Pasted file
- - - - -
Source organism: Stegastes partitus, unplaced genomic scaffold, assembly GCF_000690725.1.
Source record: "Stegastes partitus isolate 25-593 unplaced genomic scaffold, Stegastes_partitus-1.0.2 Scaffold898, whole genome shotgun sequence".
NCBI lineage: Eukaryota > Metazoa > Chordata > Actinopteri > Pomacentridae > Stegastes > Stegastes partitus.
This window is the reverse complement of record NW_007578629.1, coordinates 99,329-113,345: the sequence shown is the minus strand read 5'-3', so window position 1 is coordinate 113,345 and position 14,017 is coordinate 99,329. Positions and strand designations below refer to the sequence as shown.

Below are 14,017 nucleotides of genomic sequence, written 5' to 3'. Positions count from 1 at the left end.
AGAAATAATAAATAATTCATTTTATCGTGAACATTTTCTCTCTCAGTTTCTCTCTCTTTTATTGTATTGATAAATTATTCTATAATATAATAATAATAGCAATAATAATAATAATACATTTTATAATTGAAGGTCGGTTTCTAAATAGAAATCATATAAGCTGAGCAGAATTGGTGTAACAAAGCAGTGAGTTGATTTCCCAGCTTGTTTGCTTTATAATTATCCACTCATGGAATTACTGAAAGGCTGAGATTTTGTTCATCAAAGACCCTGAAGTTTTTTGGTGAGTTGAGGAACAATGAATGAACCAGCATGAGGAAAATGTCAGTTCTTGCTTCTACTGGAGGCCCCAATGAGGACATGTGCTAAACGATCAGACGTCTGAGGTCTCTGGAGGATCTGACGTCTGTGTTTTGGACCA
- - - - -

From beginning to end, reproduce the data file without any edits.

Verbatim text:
Source organism: Stegastes partitus, unplaced genomic scaffold, assembly GCF_000690725.1.
Source record: "Stegastes partitus isolate 25-593 unplaced genomic scaffold, Stegastes_partitus-1.0.2 Scaffold898, whole genome shotgun sequence".
NCBI lineage: Eukaryota > Metazoa > Chordata > Actinopteri > Pomacentridae > Stegastes > Stegastes partitus.
This window is the reverse complement of record NW_007578629.1, coordinates 99,329-113,345: the sequence shown is the minus strand read 5'-3', so window position 1 is coordinate 113,345 and position 14,017 is coordinate 99,329. Positions and strand designations below refer to the sequence as shown.

Below are 14,017 nucleotides of genomic sequence, written 5' to 3'. Positions count from 1 at the left end.
AGAAATAATAAATAATTCATTTTATCGTGAACATTTTCTCTCTCAGTTTCTCTCTCTTTTATTGTATTGATAAATTATTCTATAATATAATAATAATAGCAATAATAATAATAATACATTTTATAATTGAAGGTCGGTTTCTAAATAGAAATCATATAAGCTGAGCAGAATTGGTGTAACAAAGCAGTGAGTTGATTTCCCAGCTTGTTTGCTTTATAATTATCCACTCATGGAATTACTGAAAGGCTGAGATTTTGTTCATCAAAGACCCTGAAGTTTTTTGGTGAGTTGAGGAACAATGAATGAACCAGCATGAGGAAAATGTCAGTTCTTGCTTCTACTGGAGGCCCCAATGAGGACATGTGCTAAACGATCAGACGTCTGAGGTCTCTGGAGGATCTGACGTCTGTGTTTTGGACCA